In a recent letter to the editor in the Boston Globe Jeffrey Collins, director at…
We can learn a great deal about gardening by looking at garden history.
A new book Iowa Gardens of the Past by Beth Cody takes the reader on a journey of gardening in Iowa since 1850.
In the process of looking at gardens over a century and a half the reader also learns about the changing American garden asesthetic. You see how the garden continues to be a work of art.
What was happening in Iowa was also happening around the country. The book describes the evolution of the American garden.
Landscape designer Andrew Jackson Downing, (1815-1852) proposed a lawn with few trees as the basis of the landscape. A flower garden could be included behind the house as well.
His designed look you might call the Romantic English park aesthetic.
Cody writes, “Only the wealthy could afford a house and landscape in the style Downing proposed.”
During the high Victorian era of the 1880s and 1890s the market for annuals, perennials,and bulbs grew with the demand of home gardeners. New bright and showy species of new plants came from Asia, Africa, and South America.
Then home owners had more leisure time to plan, grow, and maintain gardens in an ornamental style. They did so with flowers like roses and dahlias.
The images in the book are not only of mansions or large houses, but often, especially in postcards, you will see an ordinary house and garden.
The World Expositions held in 1876 in Philadelphia and 1893 in Chicago introduced American gardeners to Japanese gardens.
Americans fell in love with the Japanese style, so after 1900 even in Iowa you could find a Japanese-inspired landscape.
In the early twentieth century the next important aesthetic was the movement to include naturalistic plants in the garden.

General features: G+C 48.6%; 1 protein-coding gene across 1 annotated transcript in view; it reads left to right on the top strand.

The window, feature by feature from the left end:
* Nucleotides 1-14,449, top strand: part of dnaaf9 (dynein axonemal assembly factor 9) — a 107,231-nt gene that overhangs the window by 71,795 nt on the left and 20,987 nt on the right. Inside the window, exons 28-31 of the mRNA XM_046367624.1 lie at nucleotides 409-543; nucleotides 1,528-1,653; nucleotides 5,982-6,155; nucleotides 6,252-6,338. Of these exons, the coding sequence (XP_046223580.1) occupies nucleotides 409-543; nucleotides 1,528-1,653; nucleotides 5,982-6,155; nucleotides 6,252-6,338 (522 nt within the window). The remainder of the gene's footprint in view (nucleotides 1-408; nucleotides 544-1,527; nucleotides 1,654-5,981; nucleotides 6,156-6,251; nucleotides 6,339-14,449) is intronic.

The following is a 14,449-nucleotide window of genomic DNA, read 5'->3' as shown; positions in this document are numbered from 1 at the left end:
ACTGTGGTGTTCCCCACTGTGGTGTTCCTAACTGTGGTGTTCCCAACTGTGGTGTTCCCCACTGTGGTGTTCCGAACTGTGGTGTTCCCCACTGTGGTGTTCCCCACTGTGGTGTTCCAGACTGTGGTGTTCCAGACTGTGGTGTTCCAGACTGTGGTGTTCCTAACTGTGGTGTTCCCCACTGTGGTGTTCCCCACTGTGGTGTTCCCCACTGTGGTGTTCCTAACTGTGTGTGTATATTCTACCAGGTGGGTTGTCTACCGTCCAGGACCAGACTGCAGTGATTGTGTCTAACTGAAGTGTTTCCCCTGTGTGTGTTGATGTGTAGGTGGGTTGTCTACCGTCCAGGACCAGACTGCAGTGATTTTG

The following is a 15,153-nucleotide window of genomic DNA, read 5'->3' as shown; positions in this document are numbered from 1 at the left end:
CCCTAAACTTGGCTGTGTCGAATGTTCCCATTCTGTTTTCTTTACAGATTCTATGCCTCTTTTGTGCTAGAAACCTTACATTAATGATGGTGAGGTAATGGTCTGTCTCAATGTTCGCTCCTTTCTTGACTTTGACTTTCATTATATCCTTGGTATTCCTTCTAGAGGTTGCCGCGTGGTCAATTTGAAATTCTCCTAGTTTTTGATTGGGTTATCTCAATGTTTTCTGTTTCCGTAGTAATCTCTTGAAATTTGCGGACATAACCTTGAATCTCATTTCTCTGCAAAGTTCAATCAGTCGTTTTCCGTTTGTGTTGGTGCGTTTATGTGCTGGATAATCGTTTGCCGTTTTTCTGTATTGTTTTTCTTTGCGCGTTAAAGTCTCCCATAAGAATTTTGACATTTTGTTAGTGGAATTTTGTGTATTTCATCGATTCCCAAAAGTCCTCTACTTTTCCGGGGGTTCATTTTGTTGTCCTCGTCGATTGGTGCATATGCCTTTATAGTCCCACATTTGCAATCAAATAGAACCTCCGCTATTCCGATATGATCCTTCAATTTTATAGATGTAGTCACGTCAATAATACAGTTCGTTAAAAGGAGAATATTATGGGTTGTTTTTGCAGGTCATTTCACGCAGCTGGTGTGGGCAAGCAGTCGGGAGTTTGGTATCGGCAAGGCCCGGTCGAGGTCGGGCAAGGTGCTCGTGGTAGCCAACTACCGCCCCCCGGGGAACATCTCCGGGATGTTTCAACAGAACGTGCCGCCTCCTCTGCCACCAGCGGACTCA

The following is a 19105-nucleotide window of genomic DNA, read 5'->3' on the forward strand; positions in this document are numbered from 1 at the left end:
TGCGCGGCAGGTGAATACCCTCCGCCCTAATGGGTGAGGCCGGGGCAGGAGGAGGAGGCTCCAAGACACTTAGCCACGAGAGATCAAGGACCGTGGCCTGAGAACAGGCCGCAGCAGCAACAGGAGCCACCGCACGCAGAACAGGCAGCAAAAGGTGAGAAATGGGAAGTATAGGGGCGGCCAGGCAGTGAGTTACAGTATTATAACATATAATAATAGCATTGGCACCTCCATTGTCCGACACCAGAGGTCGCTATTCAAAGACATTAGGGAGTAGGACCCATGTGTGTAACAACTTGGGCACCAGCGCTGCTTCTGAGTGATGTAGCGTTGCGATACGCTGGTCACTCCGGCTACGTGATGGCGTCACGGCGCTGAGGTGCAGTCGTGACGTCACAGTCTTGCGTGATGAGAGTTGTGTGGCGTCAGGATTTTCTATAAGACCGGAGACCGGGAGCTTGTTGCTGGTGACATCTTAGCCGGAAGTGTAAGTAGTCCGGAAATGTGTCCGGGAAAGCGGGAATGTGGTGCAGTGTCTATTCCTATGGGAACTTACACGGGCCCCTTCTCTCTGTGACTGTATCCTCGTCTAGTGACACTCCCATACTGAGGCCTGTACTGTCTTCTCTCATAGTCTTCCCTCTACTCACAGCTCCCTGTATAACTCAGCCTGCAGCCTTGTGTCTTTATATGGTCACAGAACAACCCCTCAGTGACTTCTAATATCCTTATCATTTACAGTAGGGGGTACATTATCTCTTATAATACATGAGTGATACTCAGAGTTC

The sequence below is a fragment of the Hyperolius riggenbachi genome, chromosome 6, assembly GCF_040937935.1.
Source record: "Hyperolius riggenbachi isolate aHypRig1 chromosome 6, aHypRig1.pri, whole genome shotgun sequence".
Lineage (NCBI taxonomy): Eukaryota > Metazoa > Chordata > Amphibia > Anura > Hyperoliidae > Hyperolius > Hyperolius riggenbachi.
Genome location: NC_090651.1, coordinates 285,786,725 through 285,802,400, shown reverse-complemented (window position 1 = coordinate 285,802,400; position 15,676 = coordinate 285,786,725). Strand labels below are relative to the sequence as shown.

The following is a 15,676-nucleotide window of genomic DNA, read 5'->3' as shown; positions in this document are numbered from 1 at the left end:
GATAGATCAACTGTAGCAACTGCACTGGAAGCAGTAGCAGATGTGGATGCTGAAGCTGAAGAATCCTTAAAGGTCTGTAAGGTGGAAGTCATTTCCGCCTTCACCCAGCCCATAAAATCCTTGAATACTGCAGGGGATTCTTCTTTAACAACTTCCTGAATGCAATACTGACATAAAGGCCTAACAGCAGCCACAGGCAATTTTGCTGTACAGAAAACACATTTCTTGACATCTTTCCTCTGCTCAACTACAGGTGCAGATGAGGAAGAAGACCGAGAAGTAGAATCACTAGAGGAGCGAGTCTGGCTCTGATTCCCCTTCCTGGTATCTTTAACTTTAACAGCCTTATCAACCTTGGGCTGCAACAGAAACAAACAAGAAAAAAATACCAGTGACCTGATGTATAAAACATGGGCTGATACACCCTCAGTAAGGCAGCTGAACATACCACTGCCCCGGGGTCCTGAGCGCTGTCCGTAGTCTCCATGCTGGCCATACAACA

Even during the Depression of the 1930s people gardened. Cody writes, “Despite the economic challenges of the decade, more Iowans than ever gardened enthusiastically.”
In 1930 Theodore E. Sexier, from Ames, Iowa, planted the rose called ‘New Dawn,” the first plant ever patented.
Today I grow ‘New Dawn’ in my garden and it is truly a beautiful flower.
In the 1940s during war time seventy percent of Iowa households grew Victory Gardens.
Cody writes, “During the 1950s, there was a noticeable trend of men becoming more interested in oramental gardening, not just growing vegebtables.”
Photos and Illustrations
Cody includes in the book wonderful illustrations and photos of gardens big and small. She has assembled a truly amazing collection of two hundred and fifty photos and illustrations, each filled with a bit of garden history. [below – the back of the book]
After the 1950s the garden became an outside room where the family could gather to entertain.
The formal garden had disappeared and more informal flower beds and containers of plants for the deck or patio became popular.
As it evolved, the American garden aesthetic became sometimes formal and sometimes natural with on occasion a combination of the two styles.
And Beth Cody found it all in Iowa gardens.